The appeal, adopted on Sunday, August 2, states that after the occupation of Crimea in 1783, Russia has been systematically putting pressure on the representatives of the Crimean Tatar community in order to make them leave the Crimean peninsula.
"During the 19th-20th centuries, more than 1.5 million of the Crimean Tatars were forced to leave their homeland. During the reign of the Soviet Union not only were the intellectual class and the elements of intangible cultural heritage destroyed, but also representatives of the Crimean Tatar people were deported from their homeland on May 18, 1944. Almost half of the Crimean Tatar population, deported under tragic circumstances and in conditions of genocide, was killed," the statement says.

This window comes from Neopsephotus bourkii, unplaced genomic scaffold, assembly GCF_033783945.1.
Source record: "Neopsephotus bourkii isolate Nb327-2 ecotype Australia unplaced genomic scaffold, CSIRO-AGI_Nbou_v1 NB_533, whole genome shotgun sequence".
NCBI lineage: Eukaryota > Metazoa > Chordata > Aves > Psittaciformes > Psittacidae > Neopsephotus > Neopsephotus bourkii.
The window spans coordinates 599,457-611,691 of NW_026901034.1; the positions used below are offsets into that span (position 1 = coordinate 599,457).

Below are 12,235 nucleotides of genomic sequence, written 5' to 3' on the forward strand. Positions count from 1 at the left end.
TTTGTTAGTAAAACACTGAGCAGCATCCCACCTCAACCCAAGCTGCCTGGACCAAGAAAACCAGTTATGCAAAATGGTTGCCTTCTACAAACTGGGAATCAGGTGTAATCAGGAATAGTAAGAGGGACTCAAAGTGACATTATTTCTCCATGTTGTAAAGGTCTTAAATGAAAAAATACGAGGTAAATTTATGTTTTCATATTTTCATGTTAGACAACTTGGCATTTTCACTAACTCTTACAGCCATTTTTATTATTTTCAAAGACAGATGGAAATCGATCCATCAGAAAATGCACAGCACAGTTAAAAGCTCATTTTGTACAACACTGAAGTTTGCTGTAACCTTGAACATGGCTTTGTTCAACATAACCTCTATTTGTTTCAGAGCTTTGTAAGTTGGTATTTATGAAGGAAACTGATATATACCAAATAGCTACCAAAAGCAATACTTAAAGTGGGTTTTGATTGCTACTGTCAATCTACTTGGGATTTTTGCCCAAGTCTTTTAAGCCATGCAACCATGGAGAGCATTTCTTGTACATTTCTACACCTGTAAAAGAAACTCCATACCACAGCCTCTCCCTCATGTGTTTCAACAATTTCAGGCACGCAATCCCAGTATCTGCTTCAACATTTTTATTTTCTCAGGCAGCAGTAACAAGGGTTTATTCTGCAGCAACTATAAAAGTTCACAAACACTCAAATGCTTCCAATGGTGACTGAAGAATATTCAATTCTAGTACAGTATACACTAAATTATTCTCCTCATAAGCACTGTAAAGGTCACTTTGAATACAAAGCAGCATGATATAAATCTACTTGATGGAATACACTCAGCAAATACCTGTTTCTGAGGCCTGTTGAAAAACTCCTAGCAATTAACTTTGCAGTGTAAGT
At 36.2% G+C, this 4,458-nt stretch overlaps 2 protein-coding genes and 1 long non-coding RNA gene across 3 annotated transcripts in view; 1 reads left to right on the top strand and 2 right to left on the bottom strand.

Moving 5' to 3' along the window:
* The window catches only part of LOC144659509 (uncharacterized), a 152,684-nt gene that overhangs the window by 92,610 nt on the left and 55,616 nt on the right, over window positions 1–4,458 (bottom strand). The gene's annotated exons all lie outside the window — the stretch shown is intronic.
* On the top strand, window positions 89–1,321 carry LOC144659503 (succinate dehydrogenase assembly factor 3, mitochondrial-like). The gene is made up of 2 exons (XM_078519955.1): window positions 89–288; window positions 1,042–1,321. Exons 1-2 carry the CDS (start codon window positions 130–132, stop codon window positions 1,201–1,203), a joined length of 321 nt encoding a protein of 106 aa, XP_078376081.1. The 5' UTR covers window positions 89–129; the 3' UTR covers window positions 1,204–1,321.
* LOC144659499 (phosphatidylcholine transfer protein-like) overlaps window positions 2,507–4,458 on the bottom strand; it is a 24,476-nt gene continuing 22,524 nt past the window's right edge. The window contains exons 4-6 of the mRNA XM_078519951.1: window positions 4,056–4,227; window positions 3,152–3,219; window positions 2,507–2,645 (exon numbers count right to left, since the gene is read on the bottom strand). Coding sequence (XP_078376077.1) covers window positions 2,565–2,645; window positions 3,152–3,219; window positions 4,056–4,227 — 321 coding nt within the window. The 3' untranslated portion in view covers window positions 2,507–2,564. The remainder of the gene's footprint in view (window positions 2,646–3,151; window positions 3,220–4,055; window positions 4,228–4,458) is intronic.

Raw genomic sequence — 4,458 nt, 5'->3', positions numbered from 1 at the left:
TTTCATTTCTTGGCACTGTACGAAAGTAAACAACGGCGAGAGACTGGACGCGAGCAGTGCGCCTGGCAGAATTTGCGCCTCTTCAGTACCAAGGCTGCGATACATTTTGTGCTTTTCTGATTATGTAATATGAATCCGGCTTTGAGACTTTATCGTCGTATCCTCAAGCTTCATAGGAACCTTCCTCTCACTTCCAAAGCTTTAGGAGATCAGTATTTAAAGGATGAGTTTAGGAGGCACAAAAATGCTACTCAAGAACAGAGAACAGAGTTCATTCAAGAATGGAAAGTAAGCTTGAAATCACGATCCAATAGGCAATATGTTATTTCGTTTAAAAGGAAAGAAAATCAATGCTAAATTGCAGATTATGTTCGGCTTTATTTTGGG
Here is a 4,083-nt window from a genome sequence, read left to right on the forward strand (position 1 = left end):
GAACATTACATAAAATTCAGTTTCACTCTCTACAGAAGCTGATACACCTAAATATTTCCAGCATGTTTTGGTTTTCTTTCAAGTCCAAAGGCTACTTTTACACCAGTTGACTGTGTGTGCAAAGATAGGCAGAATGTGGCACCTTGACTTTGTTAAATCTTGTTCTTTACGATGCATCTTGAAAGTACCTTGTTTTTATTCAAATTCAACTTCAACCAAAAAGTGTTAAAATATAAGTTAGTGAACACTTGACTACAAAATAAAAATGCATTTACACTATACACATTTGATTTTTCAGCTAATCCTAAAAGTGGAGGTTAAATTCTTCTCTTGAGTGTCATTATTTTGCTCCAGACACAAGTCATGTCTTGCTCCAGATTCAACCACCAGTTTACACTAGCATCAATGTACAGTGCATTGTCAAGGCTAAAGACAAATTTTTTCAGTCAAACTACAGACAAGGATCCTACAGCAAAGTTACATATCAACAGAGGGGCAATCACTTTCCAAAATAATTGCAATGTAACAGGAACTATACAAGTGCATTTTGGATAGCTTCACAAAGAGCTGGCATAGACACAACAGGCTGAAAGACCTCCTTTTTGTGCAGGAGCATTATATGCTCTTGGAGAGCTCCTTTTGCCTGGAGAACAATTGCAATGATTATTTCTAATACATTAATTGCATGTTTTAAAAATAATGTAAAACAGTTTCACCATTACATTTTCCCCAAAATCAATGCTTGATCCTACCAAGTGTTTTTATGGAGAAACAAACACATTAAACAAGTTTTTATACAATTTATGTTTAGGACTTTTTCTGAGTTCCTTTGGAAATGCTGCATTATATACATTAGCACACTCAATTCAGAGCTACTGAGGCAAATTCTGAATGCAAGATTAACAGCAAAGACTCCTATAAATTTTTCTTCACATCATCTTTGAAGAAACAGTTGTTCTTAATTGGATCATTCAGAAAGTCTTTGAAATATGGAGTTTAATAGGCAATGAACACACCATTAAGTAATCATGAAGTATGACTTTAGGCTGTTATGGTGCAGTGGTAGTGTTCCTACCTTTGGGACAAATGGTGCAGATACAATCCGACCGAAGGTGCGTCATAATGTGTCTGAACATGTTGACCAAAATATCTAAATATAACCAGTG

The appeal also claims that the Soviet Union used every opportunity so that Crimean Tatars did not return to Crimea, but stayed in places of deportation.
"Today the Russian Federation, having inherited a legacy of imperial Russia and the Soviet Union, on 28 February 2014, ignoring all rules of international law and human rights, annexed the Crimean peninsula. Since then and until today Russia has been implementing a systematic policy of ignoring the fundamental freedoms concerning the Crimean Tatars, their forced emigration from Crimea and rapid assimilation; applies pressure, murders, imprisonment, deportation to those who are trying to resist and oppose its actions," reads the appeal.
UNIAN memo. The second World Congress of the Crimean Tatars is held July 31 through August 2 in the capital of Turkey, Ankara. The event is not taking takes place in the homeland of the Crimean Tatars in Crimea because of the persecution of the Crimean Tatar activists by the Russian secret services. the leaders of the Crimean Tatars - Mustafa Dzhemilev and Refat Chubarov - are banned from entering the peninsula.
Russia annexed the Ukrainian Crimea in March 2014. Ukraine and the West do not recognize the move and stress that the peninsula is Ukrainian territory.